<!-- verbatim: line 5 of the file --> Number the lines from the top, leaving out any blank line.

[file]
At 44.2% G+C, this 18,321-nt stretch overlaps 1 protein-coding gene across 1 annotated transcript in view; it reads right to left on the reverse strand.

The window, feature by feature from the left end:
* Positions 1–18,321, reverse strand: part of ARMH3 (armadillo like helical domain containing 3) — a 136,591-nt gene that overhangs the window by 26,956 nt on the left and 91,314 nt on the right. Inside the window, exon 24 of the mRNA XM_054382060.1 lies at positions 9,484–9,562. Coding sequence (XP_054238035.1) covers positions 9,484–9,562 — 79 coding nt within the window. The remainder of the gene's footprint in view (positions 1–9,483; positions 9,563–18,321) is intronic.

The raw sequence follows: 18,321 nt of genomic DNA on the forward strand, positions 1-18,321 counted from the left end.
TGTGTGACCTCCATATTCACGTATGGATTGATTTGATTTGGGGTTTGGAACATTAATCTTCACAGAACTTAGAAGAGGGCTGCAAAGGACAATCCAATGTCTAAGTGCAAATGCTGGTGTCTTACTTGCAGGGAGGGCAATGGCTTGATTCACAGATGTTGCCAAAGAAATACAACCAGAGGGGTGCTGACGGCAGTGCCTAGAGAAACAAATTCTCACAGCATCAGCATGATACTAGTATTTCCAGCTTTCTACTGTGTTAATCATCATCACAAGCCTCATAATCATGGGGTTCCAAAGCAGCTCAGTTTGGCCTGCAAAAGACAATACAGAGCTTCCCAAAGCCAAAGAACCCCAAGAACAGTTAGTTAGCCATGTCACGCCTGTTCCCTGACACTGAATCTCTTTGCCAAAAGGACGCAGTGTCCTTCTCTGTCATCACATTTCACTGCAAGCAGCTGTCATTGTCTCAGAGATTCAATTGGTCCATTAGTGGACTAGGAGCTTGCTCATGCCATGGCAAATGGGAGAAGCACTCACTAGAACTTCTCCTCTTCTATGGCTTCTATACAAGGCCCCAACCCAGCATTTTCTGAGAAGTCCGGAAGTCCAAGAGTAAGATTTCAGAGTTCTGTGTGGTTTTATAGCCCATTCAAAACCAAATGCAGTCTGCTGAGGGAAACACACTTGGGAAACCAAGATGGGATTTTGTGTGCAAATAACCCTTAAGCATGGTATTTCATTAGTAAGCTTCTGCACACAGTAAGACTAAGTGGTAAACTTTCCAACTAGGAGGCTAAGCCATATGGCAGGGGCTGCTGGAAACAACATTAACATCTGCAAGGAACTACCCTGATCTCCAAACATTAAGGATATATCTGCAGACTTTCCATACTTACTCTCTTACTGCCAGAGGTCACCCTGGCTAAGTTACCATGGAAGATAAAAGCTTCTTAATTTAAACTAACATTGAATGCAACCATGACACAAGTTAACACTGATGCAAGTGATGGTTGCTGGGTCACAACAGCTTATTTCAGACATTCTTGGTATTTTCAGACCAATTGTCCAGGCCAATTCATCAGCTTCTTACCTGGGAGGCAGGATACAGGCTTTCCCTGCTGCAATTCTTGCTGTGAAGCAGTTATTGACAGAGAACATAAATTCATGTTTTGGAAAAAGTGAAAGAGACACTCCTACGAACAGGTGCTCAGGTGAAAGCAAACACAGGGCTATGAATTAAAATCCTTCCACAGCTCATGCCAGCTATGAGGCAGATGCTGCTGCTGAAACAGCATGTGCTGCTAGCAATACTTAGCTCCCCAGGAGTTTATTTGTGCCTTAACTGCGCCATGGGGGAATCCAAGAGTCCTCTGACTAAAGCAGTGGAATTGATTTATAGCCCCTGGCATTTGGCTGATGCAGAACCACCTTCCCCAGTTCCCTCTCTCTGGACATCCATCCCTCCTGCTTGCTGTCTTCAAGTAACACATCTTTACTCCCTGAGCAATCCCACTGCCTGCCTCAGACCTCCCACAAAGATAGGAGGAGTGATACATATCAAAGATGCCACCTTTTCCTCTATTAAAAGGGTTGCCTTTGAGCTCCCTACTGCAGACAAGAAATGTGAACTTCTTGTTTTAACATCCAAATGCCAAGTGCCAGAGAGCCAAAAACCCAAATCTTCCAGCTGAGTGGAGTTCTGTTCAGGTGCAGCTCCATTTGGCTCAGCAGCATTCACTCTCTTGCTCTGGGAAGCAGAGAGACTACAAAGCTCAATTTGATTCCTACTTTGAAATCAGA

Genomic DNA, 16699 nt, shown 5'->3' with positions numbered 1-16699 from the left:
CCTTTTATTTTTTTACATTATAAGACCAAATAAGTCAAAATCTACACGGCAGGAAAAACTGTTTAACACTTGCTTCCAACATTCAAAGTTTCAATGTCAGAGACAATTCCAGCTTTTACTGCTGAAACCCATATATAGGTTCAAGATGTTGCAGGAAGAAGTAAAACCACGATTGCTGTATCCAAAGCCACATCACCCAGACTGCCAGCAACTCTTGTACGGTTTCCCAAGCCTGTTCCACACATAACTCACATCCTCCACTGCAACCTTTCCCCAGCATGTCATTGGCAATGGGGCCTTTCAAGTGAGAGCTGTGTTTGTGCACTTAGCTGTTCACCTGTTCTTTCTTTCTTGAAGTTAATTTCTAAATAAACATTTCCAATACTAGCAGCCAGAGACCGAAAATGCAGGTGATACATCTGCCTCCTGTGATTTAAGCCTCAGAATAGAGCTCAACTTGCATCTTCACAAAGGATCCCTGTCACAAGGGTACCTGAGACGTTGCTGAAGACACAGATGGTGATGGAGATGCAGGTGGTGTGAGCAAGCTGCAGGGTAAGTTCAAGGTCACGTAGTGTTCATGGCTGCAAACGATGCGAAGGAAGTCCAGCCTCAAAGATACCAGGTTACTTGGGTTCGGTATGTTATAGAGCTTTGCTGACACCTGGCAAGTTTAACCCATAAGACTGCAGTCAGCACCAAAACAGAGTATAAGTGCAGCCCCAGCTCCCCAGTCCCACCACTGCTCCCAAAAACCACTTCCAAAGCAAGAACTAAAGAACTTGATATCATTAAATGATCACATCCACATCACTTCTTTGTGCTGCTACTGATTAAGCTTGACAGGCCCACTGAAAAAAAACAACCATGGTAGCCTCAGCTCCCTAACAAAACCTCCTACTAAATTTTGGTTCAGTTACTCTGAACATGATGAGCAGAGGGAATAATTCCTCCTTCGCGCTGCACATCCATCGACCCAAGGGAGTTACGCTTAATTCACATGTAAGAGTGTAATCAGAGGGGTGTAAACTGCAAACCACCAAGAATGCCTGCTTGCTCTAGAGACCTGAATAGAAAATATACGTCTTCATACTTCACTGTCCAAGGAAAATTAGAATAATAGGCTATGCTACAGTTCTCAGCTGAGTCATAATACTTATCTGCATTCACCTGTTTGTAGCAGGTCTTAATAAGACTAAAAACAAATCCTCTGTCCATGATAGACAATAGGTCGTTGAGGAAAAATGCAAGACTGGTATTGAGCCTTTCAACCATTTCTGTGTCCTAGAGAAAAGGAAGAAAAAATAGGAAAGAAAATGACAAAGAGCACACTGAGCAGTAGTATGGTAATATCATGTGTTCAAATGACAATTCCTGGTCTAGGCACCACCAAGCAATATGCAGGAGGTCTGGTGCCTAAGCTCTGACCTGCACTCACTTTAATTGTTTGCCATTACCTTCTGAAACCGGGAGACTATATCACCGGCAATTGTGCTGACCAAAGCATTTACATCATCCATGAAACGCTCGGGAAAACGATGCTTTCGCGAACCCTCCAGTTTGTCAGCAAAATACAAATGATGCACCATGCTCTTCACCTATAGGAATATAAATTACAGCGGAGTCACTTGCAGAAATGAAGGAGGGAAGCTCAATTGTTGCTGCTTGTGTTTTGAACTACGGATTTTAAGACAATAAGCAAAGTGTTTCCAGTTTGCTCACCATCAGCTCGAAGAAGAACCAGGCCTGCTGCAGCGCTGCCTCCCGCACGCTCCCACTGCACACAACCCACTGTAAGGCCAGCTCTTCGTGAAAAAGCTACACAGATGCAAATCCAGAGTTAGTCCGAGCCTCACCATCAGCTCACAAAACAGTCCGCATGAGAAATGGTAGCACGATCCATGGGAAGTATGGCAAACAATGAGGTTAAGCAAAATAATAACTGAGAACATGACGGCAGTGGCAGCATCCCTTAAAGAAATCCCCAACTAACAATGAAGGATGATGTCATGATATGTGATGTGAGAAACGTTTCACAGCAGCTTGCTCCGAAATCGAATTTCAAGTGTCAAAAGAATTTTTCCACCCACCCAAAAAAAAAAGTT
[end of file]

TGTGTGACCTCCATATTCACGTATGGATTGATTTGATTTGGGGTTTGGAACATTAATCTTCACAGAACTTAGAAGAGGGCTGCAAAGGACAATCCAATGTCTAAGTGCAAATGCTGGTGTCTTACTTGCAGGGAGGGCAATGGCTTGATTCACAGATGTTGCCAAAGAAATACAACCAGAGGGGTGCTGACGGCAGTGCCTAGAGAAACAAATTCTCACAGCATCAGCATGATACTAGTATTTCCAGCTTTCTACTGTGTTAATCATCATCACAAGCCTCATAATCATGGGGTTCCAAAGCAGCTCAGTTTGGCCTGCAAAAGACAATACAGAGCTTCCCAAAGCCAAAGAACCCCAAGAACAGTTAGTTAGCCATGTCACGCCTGTTCCCTGACACTGAATCTCTTTGCCAAAAGGACGCAGTGTCCTTCTCTGTCATCACATTTCACTGCAAGCAGCTGTCATTGTCTCAGAGATTCAATTGGTCCATTAGTGGACTAGGAGCTTGCTCATGCCATGGCAAATGGGAGAAGCACTCACTAGAACTTCTCCTCTTCTATGGCTTCTATACAAGGCCCCAACCCAGCATTTTCTGAGAAGTCCGGAAGTCCAAGAGTAAGATTTCAGAGTTCTGTGTGGTTTTATAGCCCATTCAAAACCAAATGCAGTCTGCTGAGGGAAACACACTTGGGAAACCAAGATGGGATTTTGTGTGCAAATAACCCTTAAGCATGGTATTTCATTAGTAAGCTTCTGCACACAGTAAGACTAAGTGGTAAACTTTCCAACTAGGAGGCTAAGCCATATGGCAGGGGCTGCTGGAAACAACATTAACATCTGCAAGGAACTACCCTGATCTCCAAACATTAAGGATATATCTGCAGACTTTCCATACTTACTCTCTTACTGCCAGAGGTCACCCTGGCTAAGTTACCATGGAAGATAAAAGCTTCTTAATTTAAACTAACATTGAATGCAACCATGACACAAGTTAACACTGATGCAAGTGATGGTTGCTGGGTCACAACAGCTTATTTCAGACATTCTTGGTATTTTCAGACCAATTGTCCAGGCCAATTCATCAGCTTCTTACCTGGGAGGCAGGATACAGGCTTTCCCTGCTGCAATTCTTGCTGTGAAGCAGTTATTGACAGAGAACATAAATTCATGTTTTGGAAAAAGTGAAAGAGACACTCCTACGAACAGGTGCTCAGGTGAAAGCAAACACAGGGCTATGAATTAAAATCCTTCCACAGCTCATGCCAGCTATGAGGCAGATGCTGCTGCTGAAACAGCATGTGCTGCTAGCAATACTTAGCTCCCCAGGAGTTTATTTGTGCCTTAACTGCGCCATGGGGGAATCCAAGAGTCCTCTGACTAAAGCAGTGGAATTGATTTATAGCCCCTGGCATTTGGCTGATGCAGAACCACCTTCCCCAGTTCCCTCTCTCTGGACATCCATCCCTCCTGCTTGCTGTCTTCAAGTAACACATCTTTACTCCCTGAGCAATCCCACTGCCTGCCTCAGACCTCCCACAAAGATAGGAGGAGTGATACATATCAAAGATGCCACCTTTTCCTCTATTAAAAGGGTTGCCTTTGAGCTCCCTACTGCAGACAAGAAATGTGAACTTCTTGTTTTAACATCCAAATGCCAAGTGCCAGAGAGCCAAAAACCCAAATCTTCCAGCTGAGTGGAGTTCTGTTCAGGTGCAGCTCCATTTGGCTCAGCAGCATTCACTCTCTTGCTCTGGGAAGCAGAGAGACTACAAAGCTCAATTTGATTCCTACTTTGAAATCAGA